This is the brewing term for the process of extracting the goodness from specialty grains, crystal malt in this recipe. First pour 1/2 gallon of water from your 3 gallon water bottle and place a mark at the 2 1/2 gallon water level. Now pour up to 2 1/2 gallons of the remaining water into your brew pot leaving at least 3 inches to the top of the pot. Add your crushed grains. Turn on the heat to medium high and bring the temperature up to 150 to 155 degrees. Turn off the heat and cover the brew pot to let the magic take place inside for 30 minutes. Use a strainer to remove as much of the spent grain as possible without worrying too much about a few remaining grains.

Step 5: The Boil

Now bring the contents of the brew pot to a boil. Then, remove from heat and stir in the malt extract. Return to heat and again bring to a boil. Be careful here! This is the point where you are at most risk of boiling over. A boil over is something you definitely want to avoid as you'll have quite a sticky mess to clean up if it happens. Once you have a controlled boil add about 2/3 oz of the hop pellets to the boil and maintain the boil for 60 minutes to get the most from the bittering potential of your hops. Submerse your kitchen strainer in the boil for the last 15 minutes to sanitize it for later use. At the end of 60 minutes turn off the heat and add the remainder of the hop pellets. Cover and let the newly added hops steep for 10 minutes. Hops added at this point will contribute some hop flavor and aroma to your finished beer.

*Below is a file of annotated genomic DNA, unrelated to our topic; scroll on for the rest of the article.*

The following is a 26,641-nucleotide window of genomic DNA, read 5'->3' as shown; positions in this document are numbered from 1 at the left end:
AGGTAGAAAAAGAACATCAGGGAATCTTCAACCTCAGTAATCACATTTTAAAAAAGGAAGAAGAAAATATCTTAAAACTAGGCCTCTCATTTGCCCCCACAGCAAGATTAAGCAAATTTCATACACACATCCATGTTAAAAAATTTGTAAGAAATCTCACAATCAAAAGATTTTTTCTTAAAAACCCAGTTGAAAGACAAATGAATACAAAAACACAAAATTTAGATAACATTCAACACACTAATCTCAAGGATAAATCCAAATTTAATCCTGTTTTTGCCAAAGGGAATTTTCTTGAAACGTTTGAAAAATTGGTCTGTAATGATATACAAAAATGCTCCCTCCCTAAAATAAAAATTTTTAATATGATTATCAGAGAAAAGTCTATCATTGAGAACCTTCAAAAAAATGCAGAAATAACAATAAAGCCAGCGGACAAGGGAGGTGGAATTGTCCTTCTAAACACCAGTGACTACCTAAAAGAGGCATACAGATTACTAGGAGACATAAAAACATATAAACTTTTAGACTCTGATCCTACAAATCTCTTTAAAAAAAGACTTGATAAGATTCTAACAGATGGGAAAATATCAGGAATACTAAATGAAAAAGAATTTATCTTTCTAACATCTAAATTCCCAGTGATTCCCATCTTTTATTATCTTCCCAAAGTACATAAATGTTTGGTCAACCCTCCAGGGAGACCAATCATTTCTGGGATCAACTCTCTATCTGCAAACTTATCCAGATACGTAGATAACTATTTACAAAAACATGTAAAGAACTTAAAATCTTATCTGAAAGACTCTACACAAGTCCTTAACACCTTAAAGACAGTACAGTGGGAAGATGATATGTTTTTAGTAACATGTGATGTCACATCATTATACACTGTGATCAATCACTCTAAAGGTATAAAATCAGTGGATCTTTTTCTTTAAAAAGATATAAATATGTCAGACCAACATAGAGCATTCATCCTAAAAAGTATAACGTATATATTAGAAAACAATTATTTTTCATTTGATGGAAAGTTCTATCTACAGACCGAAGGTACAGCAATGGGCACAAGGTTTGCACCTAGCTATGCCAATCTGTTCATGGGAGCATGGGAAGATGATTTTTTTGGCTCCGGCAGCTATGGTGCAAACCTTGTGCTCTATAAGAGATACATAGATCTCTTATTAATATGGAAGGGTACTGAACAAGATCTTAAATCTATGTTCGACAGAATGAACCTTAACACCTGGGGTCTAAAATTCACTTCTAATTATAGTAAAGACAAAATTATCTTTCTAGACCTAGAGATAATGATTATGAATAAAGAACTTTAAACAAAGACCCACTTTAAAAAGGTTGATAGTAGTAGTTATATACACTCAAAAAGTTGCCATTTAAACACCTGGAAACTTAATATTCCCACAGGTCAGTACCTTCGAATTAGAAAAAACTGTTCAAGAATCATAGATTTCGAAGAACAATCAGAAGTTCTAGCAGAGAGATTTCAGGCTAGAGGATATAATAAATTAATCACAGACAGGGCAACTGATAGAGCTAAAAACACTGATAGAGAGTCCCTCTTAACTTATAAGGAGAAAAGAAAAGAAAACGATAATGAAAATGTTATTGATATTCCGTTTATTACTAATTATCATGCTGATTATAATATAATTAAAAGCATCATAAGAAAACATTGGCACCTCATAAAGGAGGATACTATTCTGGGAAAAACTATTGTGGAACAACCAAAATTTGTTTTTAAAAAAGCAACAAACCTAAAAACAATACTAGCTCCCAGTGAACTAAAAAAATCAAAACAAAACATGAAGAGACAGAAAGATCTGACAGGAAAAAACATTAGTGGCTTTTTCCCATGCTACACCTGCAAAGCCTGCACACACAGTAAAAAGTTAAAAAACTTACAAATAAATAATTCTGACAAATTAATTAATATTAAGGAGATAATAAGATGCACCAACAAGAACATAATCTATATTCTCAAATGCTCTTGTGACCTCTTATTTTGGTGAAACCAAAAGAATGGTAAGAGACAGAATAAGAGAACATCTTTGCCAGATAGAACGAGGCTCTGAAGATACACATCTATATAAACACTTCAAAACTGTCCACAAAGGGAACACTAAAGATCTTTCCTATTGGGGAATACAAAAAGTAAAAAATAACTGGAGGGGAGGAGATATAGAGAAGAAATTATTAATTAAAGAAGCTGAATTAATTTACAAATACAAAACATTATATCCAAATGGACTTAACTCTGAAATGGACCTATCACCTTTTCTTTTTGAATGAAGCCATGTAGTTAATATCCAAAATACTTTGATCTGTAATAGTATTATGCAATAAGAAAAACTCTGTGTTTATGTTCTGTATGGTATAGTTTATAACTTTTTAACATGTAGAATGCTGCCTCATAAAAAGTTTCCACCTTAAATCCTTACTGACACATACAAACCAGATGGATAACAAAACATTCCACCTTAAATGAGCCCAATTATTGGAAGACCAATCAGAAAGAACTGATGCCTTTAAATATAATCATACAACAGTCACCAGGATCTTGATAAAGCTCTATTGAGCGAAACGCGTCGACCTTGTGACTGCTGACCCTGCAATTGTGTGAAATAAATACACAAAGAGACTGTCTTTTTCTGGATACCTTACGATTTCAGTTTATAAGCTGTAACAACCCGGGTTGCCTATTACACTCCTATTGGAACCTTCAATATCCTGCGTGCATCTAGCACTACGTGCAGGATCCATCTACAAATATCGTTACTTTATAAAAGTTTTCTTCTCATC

Step 6: Air Lock

This step can be done earlier but I chose to do it during the boil. In any case you'll want to keep one eye on the boil at all times. Did I warn you about boiling over?

I used a commercial air lock but you could fashion an air lock from a piece of clear vinyl tubing, one end fitted to the cap and the other end in a cup of water. The commercial air locks are only $1 or so and are included in the starter kits. I drilled a 3/8" hole in the water bottle cap. The air lock fits snugly in the hole. The idea is to let carbon dioxide produced during fermentation escape while keeping air outside from getting in.

Step 7: Cooling the Wort

Congratulations! At this point you have wort (pronounced wert). Wort is simply unfermented beer. Quicker is better when it comes to cooling. One method for cooling is to create a cold water bath in the sink to partially submerse the brew pot in. Adding ice to the bath will help accelerate the cooling process. Gently swirl the brew pot in the cold bath water. Once the sides of the brew pot become cool to the touch you're ready for the next step but first a word on sanitation.